When Should I Use rel=”prev” and rel=”next”?

When Should I Use rel=”prev” and rel=”next”?

We all know that categorizing and organizing content and pages is important not just to improve user experience, but also to help search engines better index our website’s pages and content. For some industries, organization can be quite complicated. For eCommerce industries, there’s always the question of whether or not it’s okay to display the same products multiple times.

The answer, in short, is that it’s completely fine to display a product in multiple categories. For instance, if you have: /womens, womens/shoes, womens/shoes/sandals. However, webmasters should make sure that they use an rel=”canonical” tag to tell search engines that this isn’t duplicate content, it’s categorized content.

However, if you have multiple pages of one subcategory or category, then you will need to use an rel-“prev” and rel=”next” tag to indicate to search engines that the following pages of products should be lumped into the first page. According to Google Webmaster’s blog, by using this markup, you are:

  • Telling Google that all of these pages should be indexed as a group, instead of as separate pages.
  • Telling Google to send users to the first page of the group or category and then list the subsequent products after as a “load more” or “read more” option.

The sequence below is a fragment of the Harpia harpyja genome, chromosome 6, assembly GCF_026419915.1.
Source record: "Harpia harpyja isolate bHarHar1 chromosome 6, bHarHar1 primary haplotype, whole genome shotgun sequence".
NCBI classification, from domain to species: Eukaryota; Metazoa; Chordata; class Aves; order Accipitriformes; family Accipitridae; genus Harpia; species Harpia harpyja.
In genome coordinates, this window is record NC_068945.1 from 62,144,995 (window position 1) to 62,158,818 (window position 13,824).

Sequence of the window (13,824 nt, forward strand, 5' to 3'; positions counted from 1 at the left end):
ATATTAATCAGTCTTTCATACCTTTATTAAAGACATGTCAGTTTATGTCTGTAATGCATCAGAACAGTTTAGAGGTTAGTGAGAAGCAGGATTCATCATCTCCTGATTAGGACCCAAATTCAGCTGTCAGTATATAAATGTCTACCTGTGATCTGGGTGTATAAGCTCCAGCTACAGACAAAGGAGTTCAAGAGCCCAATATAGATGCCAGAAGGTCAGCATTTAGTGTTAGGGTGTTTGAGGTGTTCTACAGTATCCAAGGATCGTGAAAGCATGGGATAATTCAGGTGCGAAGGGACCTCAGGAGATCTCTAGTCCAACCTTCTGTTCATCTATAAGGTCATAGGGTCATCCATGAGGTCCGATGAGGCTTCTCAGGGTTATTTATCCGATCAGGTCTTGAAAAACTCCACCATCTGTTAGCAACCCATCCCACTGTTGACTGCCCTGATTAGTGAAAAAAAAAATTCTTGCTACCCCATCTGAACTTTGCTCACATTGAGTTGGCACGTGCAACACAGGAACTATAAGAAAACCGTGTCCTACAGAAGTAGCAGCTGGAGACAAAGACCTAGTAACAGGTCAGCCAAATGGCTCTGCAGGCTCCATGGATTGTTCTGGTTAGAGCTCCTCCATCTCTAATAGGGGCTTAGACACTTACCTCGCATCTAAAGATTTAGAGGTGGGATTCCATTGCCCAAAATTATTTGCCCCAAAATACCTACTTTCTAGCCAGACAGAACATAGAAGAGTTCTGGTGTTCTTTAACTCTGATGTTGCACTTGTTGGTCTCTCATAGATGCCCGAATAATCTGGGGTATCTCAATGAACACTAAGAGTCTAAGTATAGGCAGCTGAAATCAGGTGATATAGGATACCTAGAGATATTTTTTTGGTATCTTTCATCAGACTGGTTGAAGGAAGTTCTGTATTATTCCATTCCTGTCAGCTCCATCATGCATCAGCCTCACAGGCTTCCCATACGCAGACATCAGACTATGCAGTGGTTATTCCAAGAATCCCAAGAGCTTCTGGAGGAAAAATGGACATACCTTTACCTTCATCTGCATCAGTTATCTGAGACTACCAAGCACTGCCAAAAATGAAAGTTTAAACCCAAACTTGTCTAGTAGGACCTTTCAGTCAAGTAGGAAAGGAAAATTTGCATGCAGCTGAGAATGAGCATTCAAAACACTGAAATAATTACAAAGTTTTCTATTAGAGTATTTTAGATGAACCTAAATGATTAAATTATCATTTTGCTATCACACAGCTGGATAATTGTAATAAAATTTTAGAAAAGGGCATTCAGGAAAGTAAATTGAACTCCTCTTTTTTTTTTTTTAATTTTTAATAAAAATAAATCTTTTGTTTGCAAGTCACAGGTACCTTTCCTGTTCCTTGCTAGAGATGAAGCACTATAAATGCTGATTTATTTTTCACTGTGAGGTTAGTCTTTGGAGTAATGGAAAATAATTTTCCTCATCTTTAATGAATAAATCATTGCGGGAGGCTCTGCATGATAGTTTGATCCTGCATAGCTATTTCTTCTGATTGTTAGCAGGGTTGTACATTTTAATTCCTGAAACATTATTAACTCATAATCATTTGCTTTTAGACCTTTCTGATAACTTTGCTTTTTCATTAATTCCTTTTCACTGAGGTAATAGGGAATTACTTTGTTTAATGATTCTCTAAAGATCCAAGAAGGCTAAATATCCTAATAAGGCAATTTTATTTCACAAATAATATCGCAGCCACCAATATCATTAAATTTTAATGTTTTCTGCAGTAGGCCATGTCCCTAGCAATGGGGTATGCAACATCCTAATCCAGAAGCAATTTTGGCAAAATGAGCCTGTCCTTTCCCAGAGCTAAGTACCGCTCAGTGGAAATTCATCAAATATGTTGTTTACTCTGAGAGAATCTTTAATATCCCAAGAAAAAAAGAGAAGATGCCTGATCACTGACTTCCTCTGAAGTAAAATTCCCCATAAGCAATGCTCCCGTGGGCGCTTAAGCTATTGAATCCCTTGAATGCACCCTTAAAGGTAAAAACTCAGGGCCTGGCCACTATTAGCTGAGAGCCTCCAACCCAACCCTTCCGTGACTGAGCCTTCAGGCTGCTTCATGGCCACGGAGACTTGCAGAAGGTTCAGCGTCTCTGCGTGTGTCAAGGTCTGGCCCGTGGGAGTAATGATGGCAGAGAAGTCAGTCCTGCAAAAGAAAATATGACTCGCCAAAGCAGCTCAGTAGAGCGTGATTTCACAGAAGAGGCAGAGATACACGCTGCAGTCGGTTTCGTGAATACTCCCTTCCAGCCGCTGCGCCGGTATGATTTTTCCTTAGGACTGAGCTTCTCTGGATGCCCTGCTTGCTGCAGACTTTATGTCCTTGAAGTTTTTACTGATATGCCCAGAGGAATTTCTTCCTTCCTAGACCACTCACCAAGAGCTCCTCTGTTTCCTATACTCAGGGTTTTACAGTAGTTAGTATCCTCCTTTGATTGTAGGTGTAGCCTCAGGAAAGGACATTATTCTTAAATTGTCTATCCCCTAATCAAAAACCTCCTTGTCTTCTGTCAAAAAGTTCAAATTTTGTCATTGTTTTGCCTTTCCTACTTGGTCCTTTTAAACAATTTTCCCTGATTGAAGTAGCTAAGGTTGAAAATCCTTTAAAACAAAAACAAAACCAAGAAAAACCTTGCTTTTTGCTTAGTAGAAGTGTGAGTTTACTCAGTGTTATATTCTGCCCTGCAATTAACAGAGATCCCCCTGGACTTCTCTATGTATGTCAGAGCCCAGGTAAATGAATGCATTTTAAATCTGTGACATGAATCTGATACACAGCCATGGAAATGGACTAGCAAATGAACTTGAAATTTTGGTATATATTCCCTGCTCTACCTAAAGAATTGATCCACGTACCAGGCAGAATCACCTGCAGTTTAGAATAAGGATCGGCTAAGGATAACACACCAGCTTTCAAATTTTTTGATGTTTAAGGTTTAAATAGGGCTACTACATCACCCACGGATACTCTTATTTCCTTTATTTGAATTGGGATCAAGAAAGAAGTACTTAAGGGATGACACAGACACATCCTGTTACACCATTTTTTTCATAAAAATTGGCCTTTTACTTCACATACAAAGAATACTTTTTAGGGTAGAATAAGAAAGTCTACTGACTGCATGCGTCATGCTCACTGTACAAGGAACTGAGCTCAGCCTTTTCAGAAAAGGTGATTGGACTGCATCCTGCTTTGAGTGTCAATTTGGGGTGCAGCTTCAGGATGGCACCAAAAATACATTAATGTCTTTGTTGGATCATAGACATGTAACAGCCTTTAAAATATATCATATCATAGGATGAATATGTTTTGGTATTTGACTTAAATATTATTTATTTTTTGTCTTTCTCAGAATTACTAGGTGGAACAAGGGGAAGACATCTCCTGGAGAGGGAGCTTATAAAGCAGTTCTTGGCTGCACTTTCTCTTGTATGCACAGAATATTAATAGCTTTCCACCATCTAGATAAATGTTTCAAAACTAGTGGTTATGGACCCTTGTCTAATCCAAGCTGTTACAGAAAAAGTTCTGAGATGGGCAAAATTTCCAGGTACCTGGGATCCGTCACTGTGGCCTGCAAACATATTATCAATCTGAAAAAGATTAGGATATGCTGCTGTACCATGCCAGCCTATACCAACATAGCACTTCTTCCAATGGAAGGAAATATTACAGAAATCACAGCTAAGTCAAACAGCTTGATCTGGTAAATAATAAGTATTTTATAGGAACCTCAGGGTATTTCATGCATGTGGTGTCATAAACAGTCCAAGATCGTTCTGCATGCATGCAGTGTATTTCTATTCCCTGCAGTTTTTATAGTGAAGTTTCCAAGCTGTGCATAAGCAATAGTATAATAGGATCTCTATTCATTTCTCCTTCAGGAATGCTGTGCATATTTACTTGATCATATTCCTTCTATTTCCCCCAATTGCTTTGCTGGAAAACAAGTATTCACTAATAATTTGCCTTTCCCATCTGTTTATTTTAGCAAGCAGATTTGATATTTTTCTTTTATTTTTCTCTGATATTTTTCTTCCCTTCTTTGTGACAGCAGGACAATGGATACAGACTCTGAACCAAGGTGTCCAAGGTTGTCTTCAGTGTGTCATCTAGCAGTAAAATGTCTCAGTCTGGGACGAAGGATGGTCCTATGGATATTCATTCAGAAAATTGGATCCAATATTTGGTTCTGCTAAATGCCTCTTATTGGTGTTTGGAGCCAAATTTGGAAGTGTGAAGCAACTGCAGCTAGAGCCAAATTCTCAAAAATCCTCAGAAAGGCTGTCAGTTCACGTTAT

If you’ve decided to organize your products this way, here’s how to implement these tags:

On the first page, http://www.example.com/article?story=abc&page=1, you’d include in the <head> section:
<link rel="next" href="http://www.example.com/article?story=abc&page=2" />

On the second page, http://www.example.com/article?story=abc&page=2:
<link rel="prev" href="http://www.example.com/article?story=abc&page=1" />
<link rel="next" href="http://www.example.com/article?story=abc&page=3" />

On the third page, http://www.example.com/article?story=abc&page=3:
<link rel="prev" href="http://www.example.com/article?story=abc&page=2" />
<link rel="next" href="http://www.example.com/article?story=abc&page=4" />

And on the last page, http://www.example.com/article?story=abc&page=4:
<link rel="prev" href="http://www.example.com/article?story=abc&page=3" />

Still not sure how to implement this on your eCommerce site? It’s best to contact an SEO company such as Boston Web Marketing who can implement these tags for you properly to improve your search results.

Audrey Strasenburgh
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